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glufosinate-ammonium (Rely, Finale) FR Notice for Genetically Engineered Corn 3/96

[Federal Register: March 7, 1996 (Volume 61, Number 46)]
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DEPARTMENT OF AGRICULTURE
[Docket No. 95-076-2]
Plant Genetic Systems (America), Inc.; Availability of Determination of
  Nonregulated Status for Corn Line Genetically Engineered for Male
  Sterility and Glufosinate Herbicide Tolerance as a Marker
AGENCY: Animal and Plant Health Inspection Service, USDA.
ACTION: Notice.
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SUMMARY: We are advising the public of our determination that a corn 
line developed by Plant Genetic Systems (America), Inc., designated as 
event MS3 that has been genetically engineered for male sterility and 
tolerance to the herbicide glufosinate as a marker is no longer 
considered a regulated article under our regulations governing the 
introduction of certain genetically engineered organisms. Our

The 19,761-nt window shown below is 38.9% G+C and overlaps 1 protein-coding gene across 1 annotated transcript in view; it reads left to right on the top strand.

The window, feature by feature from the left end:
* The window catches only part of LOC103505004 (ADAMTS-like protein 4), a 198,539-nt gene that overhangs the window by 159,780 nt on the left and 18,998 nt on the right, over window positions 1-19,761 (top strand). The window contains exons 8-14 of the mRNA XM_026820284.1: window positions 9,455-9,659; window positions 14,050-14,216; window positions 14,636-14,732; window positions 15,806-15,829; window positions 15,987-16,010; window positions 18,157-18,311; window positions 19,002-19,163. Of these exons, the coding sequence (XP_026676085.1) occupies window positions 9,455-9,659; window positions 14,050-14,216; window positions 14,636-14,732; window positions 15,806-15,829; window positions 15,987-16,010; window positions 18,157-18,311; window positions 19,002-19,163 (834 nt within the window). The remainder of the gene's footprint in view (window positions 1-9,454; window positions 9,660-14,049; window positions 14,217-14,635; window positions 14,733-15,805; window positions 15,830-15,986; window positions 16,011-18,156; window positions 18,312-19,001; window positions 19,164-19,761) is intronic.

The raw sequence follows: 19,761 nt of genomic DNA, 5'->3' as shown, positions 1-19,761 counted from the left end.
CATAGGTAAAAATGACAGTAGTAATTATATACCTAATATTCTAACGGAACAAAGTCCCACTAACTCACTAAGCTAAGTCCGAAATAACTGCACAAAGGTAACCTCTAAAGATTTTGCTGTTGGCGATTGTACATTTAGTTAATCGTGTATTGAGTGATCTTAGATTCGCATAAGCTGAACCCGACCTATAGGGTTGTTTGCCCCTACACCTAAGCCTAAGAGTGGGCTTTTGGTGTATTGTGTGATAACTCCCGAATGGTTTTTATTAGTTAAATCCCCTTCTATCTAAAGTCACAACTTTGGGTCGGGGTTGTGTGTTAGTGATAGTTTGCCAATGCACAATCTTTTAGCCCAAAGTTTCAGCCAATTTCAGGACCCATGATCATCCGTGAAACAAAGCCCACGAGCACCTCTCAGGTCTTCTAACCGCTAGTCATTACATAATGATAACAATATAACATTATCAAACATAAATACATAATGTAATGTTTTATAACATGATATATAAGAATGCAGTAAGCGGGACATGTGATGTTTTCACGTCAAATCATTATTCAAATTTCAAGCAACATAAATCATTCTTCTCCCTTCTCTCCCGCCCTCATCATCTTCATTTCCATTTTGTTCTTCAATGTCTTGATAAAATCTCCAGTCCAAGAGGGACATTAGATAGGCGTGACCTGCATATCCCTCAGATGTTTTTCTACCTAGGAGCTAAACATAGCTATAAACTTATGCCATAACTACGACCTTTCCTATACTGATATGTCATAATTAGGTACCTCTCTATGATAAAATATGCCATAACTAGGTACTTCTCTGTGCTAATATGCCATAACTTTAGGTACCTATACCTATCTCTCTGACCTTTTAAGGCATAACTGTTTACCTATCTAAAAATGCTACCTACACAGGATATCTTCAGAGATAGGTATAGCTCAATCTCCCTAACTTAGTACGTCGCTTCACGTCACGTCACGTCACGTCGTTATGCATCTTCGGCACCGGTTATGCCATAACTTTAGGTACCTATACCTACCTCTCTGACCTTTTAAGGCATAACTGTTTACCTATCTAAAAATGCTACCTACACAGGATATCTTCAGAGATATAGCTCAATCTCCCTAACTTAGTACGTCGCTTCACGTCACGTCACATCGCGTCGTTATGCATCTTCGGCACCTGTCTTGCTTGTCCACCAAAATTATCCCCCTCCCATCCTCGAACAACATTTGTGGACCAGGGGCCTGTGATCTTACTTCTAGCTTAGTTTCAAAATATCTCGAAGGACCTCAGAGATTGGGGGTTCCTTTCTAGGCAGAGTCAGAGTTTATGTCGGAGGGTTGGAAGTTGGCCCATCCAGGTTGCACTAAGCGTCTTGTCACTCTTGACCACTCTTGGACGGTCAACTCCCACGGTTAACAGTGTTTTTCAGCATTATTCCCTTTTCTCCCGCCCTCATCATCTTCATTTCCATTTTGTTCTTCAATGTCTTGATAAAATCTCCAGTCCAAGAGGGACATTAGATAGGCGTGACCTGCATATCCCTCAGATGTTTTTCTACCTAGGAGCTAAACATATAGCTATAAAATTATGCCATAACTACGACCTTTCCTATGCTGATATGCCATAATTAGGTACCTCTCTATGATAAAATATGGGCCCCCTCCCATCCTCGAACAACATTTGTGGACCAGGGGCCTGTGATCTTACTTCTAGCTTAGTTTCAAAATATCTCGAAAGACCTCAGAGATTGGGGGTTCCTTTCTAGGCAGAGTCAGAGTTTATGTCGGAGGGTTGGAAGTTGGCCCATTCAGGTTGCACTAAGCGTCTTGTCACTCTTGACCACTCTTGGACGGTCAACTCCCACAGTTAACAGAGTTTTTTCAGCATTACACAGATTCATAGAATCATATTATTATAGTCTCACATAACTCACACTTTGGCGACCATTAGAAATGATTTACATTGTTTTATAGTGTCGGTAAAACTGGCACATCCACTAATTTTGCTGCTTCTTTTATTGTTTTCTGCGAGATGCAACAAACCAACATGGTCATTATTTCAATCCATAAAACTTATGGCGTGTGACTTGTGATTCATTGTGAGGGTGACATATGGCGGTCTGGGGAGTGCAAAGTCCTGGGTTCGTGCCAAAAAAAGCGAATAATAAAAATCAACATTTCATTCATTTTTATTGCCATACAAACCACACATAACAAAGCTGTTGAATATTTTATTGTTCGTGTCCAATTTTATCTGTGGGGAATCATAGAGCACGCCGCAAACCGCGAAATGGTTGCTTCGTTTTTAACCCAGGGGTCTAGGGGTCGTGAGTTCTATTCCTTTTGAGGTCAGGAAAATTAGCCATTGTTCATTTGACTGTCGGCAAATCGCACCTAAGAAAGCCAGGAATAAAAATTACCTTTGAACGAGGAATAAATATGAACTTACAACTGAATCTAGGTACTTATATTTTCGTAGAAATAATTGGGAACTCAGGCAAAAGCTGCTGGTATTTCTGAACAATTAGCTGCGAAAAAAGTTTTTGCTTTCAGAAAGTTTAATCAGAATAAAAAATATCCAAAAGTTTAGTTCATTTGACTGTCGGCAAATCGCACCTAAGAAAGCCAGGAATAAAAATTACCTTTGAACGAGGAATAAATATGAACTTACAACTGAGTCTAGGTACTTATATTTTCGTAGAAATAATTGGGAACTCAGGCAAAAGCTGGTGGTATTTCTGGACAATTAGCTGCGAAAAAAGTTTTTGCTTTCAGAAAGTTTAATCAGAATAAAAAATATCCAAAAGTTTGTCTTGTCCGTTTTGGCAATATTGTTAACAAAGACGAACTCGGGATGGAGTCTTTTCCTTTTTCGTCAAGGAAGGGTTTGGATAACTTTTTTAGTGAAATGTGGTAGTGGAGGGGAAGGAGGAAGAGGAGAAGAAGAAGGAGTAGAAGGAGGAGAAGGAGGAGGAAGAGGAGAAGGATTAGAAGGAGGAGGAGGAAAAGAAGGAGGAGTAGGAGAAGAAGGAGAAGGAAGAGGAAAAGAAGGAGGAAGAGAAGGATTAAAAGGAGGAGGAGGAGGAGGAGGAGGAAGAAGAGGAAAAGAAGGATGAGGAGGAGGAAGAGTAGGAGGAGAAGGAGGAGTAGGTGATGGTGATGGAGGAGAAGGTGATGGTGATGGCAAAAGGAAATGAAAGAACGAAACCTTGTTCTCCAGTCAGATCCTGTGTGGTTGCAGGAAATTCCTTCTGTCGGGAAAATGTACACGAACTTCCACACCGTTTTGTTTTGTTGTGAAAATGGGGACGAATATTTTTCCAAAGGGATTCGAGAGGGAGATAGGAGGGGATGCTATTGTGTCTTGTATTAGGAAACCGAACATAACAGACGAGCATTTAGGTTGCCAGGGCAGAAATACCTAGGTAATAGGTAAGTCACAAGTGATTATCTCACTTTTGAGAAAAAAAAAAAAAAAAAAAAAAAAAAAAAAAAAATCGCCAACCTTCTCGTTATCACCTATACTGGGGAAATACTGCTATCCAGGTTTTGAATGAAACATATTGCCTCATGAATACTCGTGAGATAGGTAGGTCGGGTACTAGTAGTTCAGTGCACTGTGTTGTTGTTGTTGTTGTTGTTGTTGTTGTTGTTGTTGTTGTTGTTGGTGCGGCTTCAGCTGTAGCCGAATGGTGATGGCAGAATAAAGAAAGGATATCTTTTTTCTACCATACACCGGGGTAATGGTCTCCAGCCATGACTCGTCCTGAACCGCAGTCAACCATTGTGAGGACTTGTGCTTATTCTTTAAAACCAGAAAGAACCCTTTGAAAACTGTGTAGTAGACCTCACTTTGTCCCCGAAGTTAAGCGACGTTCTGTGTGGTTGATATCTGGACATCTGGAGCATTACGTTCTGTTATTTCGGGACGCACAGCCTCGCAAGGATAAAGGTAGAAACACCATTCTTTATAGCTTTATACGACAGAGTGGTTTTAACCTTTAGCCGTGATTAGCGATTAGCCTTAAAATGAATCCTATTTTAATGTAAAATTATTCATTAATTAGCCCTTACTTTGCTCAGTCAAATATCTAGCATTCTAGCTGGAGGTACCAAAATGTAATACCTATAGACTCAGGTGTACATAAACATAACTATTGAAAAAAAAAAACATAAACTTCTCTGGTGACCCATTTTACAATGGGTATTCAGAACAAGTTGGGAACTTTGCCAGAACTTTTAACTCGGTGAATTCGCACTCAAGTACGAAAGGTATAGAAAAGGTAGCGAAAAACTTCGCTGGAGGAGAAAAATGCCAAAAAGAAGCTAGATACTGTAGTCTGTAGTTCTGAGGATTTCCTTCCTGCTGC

determination is based on our evaluation of data submitted by Plant 
Genetic Systems (America), Inc., in its petition for a determination of 
nonregulated status, an analysis of other scientific data, and our 
review of comments received from the public in response to a previous 
notice announcing our receipt of the Plant Genetic Systems (America), 
Inc., petition. This notice also announces the availability of our 
written determination document and its associated environmental 
assessment and finding of no significant impact.
EFFECTIVE DATE: February 22, 1996.
ADDRESSES: The determination, an environmental assessment and finding 
of no significant impact, the petition, and all written comments 
received regarding the petition may be inspected at USDA, room 1141, 
South Building, 14th Street and Independence Avenue SW., Washington, 
DC, between 8 a.m. and 4:30 p.m., Monday through Friday, except 
holidays. Persons wishing to inspect those documents are asked to call